That meant that U.S. citizens in the territory do not have rights under the Constitution itself, but have only those rights made applicable on a case-by-case basis by Congress or the courts. While some constitutional rights have been relied on to nullify acts of the local governments in unincorporated territories, no federal action or policy under statutes adopted by Congress applicable to unincorporated territories has ever been declared unconstitutional or reversed by a federal court. That, in turn, is because the Balzac ruling makes vague assurances of “fundamental rights” of citizens in the territory, but then recognizes that citizens in Puerto Rico who want a status with the same rights as citizens in the states must move to a state to enjoy equality! Ironically, the “fundamental rights” phrase in Balzac has been relied on by the Supreme Court to require Congress to change federal law and accord expanded rights to enemy combatants detained at GITMO, but never once to require Congress to expand rights of citizens under any federal territorial law or policy applicable in the territory, including the overseas voting law.
The reader who wrote this question may already know about the two voting rights cases that have been brought by citizens from Puerto Rico. In the Romeu case the lawsuit was brought based on previous residency and voting in a state. It is not clear that being born in a state with U.S. citizenship under the 14th Amendment and then moving to the territory would give rise to status the court would recognize as constitutionally different than the citizenship Mr. Romeu acquired at birth under federal naturalization law applicable in Puerto Rico. But it is an interesting idea that should not be taken lightly, especially since the reader might end up before a judge with some Scottish, Irish or West Virginian ancestry!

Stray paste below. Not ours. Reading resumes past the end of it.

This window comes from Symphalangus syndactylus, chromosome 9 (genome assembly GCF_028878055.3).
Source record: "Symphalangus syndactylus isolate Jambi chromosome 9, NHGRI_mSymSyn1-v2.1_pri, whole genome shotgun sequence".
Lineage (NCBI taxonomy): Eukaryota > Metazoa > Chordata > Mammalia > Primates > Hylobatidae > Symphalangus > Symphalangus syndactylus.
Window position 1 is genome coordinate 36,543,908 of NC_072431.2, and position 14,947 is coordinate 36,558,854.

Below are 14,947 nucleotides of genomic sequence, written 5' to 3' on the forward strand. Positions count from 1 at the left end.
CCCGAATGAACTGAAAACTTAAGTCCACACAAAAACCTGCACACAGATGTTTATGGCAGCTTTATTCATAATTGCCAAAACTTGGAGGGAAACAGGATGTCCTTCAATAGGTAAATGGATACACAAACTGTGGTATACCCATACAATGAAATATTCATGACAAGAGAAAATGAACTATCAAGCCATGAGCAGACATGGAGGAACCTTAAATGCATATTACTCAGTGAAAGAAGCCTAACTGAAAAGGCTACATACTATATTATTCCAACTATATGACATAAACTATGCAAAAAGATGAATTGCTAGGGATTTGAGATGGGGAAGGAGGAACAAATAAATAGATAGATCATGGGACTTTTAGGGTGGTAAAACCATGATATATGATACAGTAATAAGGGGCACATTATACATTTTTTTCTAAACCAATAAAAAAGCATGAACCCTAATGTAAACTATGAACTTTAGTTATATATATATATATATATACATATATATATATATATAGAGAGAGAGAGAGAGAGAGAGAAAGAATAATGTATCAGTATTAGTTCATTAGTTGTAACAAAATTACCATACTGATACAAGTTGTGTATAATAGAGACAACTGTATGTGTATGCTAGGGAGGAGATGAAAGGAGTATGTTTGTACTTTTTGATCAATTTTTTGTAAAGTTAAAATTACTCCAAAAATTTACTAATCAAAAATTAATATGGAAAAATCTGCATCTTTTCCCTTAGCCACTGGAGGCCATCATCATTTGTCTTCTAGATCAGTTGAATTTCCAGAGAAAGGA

However, the larger problem faced is the Balzac case, which creates an unsolvable riddle by giving Congress the power to rule U.S. citizens outside the framework of the Constitution as it applies in the states, or even in incorporated territories like Hawaii and Alaska before statehood. This underscores that in the end the problem is territorial status. Unless the Constitution is amended to give territories the rights of states (in which case why not statehood?), the court reverses Balzac, Puerto Rico becomes a state, or the territory becomes a nation with its own citizenship, fully equal rights at the national level will not be possible.
The denial of voting rights is a legal question arising from the current political status. Political status is a political question. Using the courts to resolve political status is difficult, because the courts shouldn’t be making law or policy. But when the political process breaks down and problems aren’t getting addressed, sometimes the courts have to step in. When we like the outcome that is judicial responsibility, when we don’t that is courts making law in usurpation of Congressional powers.
In any event, here are the citations to the two case mentioned above. We all should continue a dialogue about the important issues your readers are raising, and stay informed on developments in the courts.
ROMEU V. COHEN, 265 F.3d 118 (2d Cir. 2001) | Igartua De La Rosa v. United States, 331 F. Supp. 2d 76 (D.P.R).
We’re interested in your thoughts on this, too. Add your ideas in the comments!